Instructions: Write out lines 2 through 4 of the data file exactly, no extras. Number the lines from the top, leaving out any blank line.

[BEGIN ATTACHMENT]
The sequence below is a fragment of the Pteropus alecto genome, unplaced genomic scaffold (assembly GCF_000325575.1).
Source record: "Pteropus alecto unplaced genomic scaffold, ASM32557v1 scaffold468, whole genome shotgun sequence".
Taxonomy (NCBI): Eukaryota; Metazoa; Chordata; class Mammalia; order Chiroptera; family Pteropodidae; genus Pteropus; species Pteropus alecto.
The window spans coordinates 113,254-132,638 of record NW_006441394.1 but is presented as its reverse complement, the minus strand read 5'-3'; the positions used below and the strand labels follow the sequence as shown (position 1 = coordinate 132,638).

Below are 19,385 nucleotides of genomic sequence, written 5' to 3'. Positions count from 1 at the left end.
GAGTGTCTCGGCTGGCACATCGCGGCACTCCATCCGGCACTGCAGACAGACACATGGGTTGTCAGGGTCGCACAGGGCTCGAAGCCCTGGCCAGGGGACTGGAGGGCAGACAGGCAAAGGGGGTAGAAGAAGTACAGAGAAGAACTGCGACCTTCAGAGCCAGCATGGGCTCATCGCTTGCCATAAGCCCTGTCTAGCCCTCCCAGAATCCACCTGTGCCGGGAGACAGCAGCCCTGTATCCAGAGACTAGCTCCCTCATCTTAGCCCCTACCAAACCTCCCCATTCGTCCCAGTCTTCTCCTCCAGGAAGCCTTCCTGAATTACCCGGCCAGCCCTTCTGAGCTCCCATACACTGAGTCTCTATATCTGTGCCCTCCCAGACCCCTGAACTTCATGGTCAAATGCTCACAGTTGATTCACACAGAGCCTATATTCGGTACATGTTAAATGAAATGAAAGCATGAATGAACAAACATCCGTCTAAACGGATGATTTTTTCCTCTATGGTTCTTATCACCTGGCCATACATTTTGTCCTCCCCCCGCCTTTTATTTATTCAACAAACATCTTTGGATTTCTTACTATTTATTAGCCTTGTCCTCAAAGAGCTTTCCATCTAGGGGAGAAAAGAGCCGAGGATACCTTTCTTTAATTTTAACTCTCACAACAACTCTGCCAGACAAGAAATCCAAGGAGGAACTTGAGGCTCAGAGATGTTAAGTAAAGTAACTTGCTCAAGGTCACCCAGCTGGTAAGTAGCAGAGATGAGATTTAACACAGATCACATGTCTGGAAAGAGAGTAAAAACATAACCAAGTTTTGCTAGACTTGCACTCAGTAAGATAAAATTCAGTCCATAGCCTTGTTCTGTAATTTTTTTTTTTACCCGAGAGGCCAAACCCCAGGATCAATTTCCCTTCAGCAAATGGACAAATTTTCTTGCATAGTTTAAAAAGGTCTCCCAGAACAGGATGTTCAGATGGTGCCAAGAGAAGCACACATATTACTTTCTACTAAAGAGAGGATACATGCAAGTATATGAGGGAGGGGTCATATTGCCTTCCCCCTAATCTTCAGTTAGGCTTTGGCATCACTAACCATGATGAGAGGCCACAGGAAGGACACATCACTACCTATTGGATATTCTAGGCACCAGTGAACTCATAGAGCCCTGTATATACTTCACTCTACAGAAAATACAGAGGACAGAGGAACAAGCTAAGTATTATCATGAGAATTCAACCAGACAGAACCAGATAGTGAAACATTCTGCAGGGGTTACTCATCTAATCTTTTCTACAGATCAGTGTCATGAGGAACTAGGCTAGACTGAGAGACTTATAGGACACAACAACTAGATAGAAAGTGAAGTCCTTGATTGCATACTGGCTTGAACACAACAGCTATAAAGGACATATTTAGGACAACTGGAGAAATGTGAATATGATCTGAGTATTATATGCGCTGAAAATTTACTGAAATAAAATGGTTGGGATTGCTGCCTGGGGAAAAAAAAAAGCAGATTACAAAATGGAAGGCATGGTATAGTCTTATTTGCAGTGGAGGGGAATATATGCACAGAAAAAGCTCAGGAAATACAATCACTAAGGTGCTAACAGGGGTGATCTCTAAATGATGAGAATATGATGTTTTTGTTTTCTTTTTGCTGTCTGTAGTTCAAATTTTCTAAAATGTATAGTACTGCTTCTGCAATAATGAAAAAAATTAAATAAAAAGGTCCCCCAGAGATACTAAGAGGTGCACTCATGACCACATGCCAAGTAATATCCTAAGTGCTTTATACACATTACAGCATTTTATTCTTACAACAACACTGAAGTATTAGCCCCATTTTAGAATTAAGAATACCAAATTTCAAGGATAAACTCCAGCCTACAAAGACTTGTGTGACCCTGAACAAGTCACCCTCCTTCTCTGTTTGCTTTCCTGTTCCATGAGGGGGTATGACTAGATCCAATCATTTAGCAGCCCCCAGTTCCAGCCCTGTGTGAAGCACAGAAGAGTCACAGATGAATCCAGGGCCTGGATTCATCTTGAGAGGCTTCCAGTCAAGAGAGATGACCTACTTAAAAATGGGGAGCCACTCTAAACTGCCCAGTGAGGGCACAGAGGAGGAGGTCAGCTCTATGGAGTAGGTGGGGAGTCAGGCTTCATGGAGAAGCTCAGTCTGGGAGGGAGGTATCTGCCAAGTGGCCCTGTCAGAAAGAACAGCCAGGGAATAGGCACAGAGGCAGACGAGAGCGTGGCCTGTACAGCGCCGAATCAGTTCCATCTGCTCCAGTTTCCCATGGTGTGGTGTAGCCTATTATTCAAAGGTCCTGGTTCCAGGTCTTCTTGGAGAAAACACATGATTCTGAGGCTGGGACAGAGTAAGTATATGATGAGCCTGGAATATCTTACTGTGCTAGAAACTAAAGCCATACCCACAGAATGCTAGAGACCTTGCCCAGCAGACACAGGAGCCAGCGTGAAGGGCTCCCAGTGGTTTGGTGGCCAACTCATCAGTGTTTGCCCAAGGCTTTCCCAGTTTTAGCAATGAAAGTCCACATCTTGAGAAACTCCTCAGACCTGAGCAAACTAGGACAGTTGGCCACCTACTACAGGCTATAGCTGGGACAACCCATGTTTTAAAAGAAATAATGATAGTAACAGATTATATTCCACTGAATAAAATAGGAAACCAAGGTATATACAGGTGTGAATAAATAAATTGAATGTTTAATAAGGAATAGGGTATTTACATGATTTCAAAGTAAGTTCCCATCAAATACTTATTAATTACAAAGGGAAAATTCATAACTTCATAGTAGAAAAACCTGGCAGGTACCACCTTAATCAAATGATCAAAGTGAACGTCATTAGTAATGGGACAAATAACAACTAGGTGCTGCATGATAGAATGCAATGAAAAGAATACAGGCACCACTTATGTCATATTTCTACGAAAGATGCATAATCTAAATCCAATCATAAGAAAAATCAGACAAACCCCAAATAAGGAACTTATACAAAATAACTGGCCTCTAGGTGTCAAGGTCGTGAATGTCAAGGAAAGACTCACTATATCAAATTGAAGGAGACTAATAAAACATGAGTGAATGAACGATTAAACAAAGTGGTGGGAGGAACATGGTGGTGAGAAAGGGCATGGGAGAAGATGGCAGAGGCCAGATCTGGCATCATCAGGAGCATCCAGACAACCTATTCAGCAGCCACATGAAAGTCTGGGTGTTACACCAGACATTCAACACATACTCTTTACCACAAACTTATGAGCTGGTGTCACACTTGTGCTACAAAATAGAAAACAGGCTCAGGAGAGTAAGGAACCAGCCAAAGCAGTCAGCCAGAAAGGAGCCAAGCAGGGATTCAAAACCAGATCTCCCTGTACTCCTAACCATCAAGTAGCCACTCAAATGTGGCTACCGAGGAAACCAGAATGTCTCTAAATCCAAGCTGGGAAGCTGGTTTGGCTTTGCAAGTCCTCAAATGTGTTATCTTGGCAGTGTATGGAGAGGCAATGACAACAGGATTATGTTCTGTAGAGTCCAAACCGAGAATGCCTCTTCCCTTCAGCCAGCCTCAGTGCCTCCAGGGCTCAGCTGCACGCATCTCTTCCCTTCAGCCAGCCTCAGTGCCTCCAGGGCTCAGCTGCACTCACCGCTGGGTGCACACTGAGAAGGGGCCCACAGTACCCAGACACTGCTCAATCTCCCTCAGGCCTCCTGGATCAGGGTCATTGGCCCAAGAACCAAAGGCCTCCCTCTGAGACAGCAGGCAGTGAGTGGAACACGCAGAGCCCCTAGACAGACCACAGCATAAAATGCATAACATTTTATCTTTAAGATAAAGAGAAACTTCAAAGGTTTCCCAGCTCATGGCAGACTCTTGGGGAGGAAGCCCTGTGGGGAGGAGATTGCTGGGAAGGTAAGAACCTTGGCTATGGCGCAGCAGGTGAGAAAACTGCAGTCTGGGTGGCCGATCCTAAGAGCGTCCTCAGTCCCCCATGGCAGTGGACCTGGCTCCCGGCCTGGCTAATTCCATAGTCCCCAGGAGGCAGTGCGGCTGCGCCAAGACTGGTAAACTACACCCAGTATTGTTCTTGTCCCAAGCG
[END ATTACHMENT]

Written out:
Source record: "Pteropus alecto unplaced genomic scaffold, ASM32557v1 scaffold468, whole genome shotgun sequence".
Taxonomy (NCBI): Eukaryota; Metazoa; Chordata; class Mammalia; order Chiroptera; family Pteropodidae; genus Pteropus; species Pteropus alecto.
The window spans coordinates 113,254-132,638 of record NW_006441394.1 but is presented as its reverse complement, the minus strand read 5'-3'; the positions used below and the strand labels follow the sequence as shown (position 1 = coordinate 132,638).